Growing up in Atlanta, Blake Fusilier didn’t quite fit in with his contemporaries — while many of his peers aspired to sign to LaFace Records and SoSoDef Records, as a teenager Fusilier picked up the violin, dreamt of being the black Itzhak Perlman and was obsessed with the work of Edgar Allen Poe. And much like odd teenagers — especially odd black teenagers — a young Fusilier learned that sometimes when you’re extremely different, you can be hated and ridiculed, and around that time he began writing his own music. By the time, he relocated to Boston for college, Fusilier had learned to play the bass and was a member of moody rock band RIBS, which eventually rose to national prominence; in fact, they’ve opened for The Joy Formidable and Queens of the Stone Age, and have been written about across the blogosphere.
As the story goes, as the band was achieving quite a bit of success, someone asked Fusilier about being black and gay, and the singer/songwriter, multi-instrumentalist and producer began to realize that running away from those questions and the world’s perceptions of him was spiritually and emotionally exhausting. From that point forward, he wanted to make music that would not only drain those questions of their power but to make them permanently irrelevant. As Fusilier says in press notes, “I have this theory that if people knew who we really were in their minds, we probably would all have a lot more respect for one another. This applies to everyone: friends and acquaintances and bandmates. I think it’s our duty to ourselves to make sure that those around us have a chance to allow others to see our glorious, true selves. I finally feel like I’m beginning to live by those words. The songs I’m wrapping up have been floating around for years. I had been anticipating the moment when people could actually hear even 20 seconds of my potential.”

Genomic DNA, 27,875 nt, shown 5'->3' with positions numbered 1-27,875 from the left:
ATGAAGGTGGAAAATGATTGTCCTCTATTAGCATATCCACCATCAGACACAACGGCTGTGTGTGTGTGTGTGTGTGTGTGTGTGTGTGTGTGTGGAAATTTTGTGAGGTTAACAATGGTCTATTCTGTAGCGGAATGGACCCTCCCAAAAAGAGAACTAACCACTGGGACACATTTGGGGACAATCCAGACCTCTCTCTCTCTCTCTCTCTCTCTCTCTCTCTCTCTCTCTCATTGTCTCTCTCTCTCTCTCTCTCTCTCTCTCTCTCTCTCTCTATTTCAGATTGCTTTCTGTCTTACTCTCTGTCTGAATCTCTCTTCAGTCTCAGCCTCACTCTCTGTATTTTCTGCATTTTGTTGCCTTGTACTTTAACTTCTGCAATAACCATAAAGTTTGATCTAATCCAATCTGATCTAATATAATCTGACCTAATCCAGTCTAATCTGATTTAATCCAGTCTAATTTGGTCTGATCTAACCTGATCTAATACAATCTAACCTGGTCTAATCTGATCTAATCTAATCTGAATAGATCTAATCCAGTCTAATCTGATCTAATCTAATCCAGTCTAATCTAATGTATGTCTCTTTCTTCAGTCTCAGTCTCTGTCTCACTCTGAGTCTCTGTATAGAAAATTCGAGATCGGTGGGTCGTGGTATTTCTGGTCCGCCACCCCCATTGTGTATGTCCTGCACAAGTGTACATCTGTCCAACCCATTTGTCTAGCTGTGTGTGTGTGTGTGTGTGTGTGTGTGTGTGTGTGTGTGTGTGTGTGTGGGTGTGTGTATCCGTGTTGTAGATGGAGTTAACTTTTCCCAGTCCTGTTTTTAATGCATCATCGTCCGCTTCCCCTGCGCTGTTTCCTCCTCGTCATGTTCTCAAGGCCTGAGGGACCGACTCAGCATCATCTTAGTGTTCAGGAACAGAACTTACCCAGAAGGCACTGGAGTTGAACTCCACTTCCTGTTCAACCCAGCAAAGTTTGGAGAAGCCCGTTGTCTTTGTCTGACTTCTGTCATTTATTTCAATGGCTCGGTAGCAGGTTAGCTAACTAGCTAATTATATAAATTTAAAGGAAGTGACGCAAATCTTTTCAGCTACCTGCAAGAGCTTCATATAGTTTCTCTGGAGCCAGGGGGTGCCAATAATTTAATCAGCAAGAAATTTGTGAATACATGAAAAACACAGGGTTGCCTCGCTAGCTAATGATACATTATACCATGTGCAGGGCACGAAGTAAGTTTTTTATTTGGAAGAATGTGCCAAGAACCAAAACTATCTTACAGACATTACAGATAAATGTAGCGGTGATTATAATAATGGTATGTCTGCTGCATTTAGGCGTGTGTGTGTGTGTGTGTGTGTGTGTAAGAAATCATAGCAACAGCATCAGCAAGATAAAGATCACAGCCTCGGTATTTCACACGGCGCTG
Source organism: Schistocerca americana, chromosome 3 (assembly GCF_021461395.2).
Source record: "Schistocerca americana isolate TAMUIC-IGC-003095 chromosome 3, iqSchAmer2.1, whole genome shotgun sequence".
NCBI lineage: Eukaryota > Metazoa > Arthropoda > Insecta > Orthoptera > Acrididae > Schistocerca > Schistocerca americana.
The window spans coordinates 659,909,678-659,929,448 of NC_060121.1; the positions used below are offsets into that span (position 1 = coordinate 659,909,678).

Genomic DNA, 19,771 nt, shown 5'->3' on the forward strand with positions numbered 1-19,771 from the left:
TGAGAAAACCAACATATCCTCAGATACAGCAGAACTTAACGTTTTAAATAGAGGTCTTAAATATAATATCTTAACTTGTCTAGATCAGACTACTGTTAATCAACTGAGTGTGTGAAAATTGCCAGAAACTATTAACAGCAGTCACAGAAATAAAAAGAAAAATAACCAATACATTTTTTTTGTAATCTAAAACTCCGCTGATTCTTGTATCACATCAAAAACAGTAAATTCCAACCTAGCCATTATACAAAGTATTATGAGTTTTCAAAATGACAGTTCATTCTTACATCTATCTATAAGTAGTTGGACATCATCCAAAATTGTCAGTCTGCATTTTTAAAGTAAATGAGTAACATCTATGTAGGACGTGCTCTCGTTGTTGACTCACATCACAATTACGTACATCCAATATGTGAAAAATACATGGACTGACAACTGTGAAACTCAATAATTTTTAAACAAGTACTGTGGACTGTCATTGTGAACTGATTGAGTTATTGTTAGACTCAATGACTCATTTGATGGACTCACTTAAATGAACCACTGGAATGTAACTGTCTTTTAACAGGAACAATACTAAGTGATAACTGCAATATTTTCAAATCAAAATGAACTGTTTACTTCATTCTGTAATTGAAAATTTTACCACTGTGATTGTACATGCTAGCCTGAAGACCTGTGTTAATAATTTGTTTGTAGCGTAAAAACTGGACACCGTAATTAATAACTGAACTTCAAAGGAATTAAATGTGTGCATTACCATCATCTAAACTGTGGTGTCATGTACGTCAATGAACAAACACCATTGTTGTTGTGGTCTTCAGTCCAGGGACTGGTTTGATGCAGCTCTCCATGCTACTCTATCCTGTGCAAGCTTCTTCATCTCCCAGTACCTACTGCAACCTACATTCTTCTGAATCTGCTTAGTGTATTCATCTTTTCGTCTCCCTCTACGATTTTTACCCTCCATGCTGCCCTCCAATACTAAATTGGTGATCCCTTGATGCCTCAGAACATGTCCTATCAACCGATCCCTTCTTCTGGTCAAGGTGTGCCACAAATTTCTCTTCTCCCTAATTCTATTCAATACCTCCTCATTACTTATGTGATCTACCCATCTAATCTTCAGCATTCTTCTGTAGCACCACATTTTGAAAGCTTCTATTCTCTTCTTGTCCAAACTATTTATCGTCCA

So far the response from the blogosphere and music critics has been wildly positive with one critic in particular describing Fusilier’s sound as being a synthesis of James Brown and Nine Inch Nails — although as soon as I heard his latest single “Make You,” I immediately heard Prince, Jef Barbara, Boulevards, Gordon Voidwell and quite a bit of contemporary electro pop as the former RIBS bassist’s sultry and sensual cooing is paired with a slick, hyper modern production consisting of a sinuous bass line, propulsive drum programming led by finger snaps, layers of buzzing synths and electronics, and an incredibly infectious hook in a club banging song that possess an unresolved sexual tension and a sly and ironic commentary on racial and sexual identity. And it all should be a reminder that you can pair some deeply personal and political messages in dance music — and the most important that music can be one of the most powerful weapons imaginable.